Healthy at All Ages
When it comes to designing a healthy lifestyle, general rules like these can be followed, but you should individualize your plan to fit your needs. No matter which type of exercises you pick out or what healthy foods you choose, look for a strategy and a plan you can stick to. If you think a selection of foods are good for you but you absolutely hate their taste, chances are you won't be able to stick to a diet that includes them.
The same goes for exercise: Pick out activities that you enjoy and that you can perform consistently. That increases your chance of sticking to an exercise program.
Staying healthy is enjoyable and it helps you get more out of life every day, no matter what stage of life you're in.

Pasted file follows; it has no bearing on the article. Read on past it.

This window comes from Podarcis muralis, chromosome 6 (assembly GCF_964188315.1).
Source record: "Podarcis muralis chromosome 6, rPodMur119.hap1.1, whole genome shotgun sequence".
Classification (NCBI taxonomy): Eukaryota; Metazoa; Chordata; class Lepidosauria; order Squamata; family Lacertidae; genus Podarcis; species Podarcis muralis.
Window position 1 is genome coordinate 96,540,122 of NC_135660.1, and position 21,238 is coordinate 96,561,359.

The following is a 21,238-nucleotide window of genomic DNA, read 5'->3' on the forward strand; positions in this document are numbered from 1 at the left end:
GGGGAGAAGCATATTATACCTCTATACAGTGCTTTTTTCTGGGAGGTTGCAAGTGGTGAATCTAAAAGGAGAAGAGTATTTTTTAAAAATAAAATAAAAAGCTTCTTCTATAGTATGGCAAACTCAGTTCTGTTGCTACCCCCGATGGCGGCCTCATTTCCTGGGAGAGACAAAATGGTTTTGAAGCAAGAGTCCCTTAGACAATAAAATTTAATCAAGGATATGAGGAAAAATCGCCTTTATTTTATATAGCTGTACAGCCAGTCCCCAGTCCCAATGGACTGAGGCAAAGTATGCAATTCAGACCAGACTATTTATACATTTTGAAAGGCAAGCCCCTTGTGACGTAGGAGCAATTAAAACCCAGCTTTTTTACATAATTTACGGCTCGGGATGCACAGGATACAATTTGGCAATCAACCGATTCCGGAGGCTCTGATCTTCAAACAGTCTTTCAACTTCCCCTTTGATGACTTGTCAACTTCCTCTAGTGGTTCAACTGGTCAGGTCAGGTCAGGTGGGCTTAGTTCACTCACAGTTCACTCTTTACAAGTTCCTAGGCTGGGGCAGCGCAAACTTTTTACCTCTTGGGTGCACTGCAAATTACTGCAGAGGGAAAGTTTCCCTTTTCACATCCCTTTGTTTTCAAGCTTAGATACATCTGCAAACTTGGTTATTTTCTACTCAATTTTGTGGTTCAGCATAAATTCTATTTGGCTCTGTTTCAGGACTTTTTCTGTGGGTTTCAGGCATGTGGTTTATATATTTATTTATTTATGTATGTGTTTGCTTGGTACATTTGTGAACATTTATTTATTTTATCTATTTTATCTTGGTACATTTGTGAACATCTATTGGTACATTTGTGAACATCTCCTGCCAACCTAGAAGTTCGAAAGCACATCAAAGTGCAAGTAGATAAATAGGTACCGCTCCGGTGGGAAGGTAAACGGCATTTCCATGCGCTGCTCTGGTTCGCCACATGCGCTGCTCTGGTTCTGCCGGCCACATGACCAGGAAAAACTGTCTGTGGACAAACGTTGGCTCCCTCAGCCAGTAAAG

June 10, 2005 02:35 PM
by Jane Lane Energy Times, February 7, 1999
The cholesterol story packs enough subplots to satisfy a soap opera. There's Cholesterol: The Good, the Bad and the Awful. Cholesterol: The Stalker Behind Every (Restaurant) Door. Cholesterol Steals Your Heart Away-to the Mediterranean.
The very image of cholesterol chills the imagination. Lurid and unsavory, it would seem to bob through the bloodstream like blobs of fat congealed on cold soup, slathering itself onto arteries.
Cholesterol is in fact a normal, natural substance in our bodies, found in the brain, nerves, liver, blood and bile. Cholesterol is so crucial that each cell is equipped with the means to synthesize its own membrane cholesterol, regulating the fluidity of those membranes when they are too loose or too stiff.